First of all – Happy Garden Day, coming up on Sunday 9th May. This day is about celebrating our green spaces whether inside or outside and the hugely positive impact it has on our mental health. Now I maybe not donning a flower crown (I’ll give you Millie instead), but I am going to be spending some time out in my garden and celebrating everything that is wonderful about gardening.
Hope you’ll join me and you can find out more over at https://www.gardenday.co.uk/
Does anyone suffer from the ‘fear of cutting their cut flowers?” I can confirm that I do, and I can tell you that the fear is real. However, I quickly got over it and last week took the opportunity to cut some of my cut flowers and bring some of that Spring joy inside. One of the things I learnt last year was the importance of knowing when to harvest my flowers, as well as looking after them properly once I’d brought them inside. It became very apparent that cutting too soon caused some of my blooms to wilt and others not to even open. While I’m no expert, I thought I would share with you what I’ve learnt along the way, just in time for us reaching for the secateurs!
Keep it clean
Keep it clean
One of the most important things when cutting your flowers is to ensure you cut with a clean pair of secateurs. One of the things I talk a lot about, when looking after flowers, is the importance of clean water, as bacteria in the water will have a huge impact on your flowers’ vase life. It’s the same when cutting your flowers – you want to keep the cut as clean as possible and make sure your utensils are sharp. Your flowers have spent so much time and energy into growing, you don’t want to then undo all their hard work by damaging their stems.
Are you a morning person or a night owl?
The time of the day you cut your flowers is incredibly important. I’m a morning person, so I like to get up and give my garden a morning inspection and water if required. This also tends to be when I cut my flowers. You can either cut in the morning or evening – it doesn’t matter which, but it is advised to do either of these two times, as this is when flowers and foliage are at their most hydrated. If you cut flowers in midday, then they will wilt faster and struggle to bounce back.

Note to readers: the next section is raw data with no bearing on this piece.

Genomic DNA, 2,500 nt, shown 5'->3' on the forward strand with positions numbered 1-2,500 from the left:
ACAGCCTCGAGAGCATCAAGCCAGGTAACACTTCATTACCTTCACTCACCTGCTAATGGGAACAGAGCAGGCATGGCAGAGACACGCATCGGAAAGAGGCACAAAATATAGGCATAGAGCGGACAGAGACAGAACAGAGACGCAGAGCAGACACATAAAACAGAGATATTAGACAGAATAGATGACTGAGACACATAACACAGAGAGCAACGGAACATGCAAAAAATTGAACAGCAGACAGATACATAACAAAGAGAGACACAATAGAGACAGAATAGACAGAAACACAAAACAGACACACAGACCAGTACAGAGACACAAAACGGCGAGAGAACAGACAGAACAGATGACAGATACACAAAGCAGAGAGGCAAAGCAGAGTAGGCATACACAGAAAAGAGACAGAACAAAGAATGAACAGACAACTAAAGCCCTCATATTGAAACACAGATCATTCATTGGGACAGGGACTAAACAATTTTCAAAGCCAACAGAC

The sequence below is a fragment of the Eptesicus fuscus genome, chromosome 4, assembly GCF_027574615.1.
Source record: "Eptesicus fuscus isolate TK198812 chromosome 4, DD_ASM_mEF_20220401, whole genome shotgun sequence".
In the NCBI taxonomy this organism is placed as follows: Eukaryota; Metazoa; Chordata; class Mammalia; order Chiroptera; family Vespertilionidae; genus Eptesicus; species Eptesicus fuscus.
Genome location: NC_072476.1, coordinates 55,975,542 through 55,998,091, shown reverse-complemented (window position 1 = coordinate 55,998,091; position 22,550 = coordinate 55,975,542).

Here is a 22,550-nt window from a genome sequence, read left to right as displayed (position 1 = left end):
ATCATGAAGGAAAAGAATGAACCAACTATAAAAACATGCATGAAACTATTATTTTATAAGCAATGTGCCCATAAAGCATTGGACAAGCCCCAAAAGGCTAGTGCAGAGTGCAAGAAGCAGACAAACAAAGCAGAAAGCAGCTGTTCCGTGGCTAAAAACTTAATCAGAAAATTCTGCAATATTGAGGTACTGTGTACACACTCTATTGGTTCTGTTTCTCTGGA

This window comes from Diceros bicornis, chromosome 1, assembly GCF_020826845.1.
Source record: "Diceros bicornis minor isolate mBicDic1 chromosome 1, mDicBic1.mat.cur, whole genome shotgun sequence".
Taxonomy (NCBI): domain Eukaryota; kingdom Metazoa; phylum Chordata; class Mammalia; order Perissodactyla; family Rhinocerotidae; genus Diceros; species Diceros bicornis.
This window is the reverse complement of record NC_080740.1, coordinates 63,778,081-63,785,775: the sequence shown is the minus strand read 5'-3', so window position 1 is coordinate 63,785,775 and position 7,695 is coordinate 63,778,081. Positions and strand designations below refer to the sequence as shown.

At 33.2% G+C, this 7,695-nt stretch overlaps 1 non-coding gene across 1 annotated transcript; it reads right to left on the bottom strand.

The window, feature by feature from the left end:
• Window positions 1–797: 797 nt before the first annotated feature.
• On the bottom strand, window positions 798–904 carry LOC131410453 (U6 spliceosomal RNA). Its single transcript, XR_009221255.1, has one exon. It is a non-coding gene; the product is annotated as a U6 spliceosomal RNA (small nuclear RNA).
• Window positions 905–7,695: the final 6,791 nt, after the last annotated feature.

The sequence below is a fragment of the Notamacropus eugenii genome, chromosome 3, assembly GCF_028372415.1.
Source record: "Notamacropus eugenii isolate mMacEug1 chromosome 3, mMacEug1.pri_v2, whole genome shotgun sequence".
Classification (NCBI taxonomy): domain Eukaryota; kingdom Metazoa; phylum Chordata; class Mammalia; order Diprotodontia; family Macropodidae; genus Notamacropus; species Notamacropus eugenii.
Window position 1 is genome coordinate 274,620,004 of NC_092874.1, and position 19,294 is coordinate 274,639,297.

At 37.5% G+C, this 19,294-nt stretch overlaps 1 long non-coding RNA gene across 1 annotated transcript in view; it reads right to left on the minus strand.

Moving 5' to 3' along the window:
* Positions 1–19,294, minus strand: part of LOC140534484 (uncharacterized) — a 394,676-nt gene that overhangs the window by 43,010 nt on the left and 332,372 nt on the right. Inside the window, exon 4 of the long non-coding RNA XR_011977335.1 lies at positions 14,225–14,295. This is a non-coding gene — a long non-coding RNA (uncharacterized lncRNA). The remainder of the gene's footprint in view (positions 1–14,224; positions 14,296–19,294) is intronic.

My biggest tip when you go out to cut your flowers is to take a jug of water with you, so you can pop them straight in for a drink.
When to cut
So, I discovered that if you cut a dahlia that hasn’t opened, it won’t open when you put it in an arrangement. The general rule is to cut flowers when they are one third to halfway open. However, with a dahlia you shouldn’t cut until it’s at least three quarters of a way open. A great book that is a rather fabulous encyclopaedia on when to cut is Floret Farm’s – A Year in Flowers by Erin Benzkein. I highly recommend it.
What do you do with them once you have them?
Make sure you remove all foliage that will fall below the waterline as this will increase bacteria formation and in turn cause decay and potentially impact the ability for the stem to take up water. Also make sure the vase/bucket you are transferring the flowers into is clean – think clean enought to drink from and then leave them to rest. I tend to leave them overnight to give them a good opportunity to have a drink, however, don’t panic if you don’t have time, 3-4 hours will suffice.
Once arranged make sure you keep your flowers in a cool spot, away from heat, bright light and ripening fruit and vegetables – the reason why being they may emit ethylene gas that can shorten their vase life.
With love and stay safe, Flowers and Lifestyle by Margot –
Find out more about me – www.flowersandlifestylebymargot.co.uk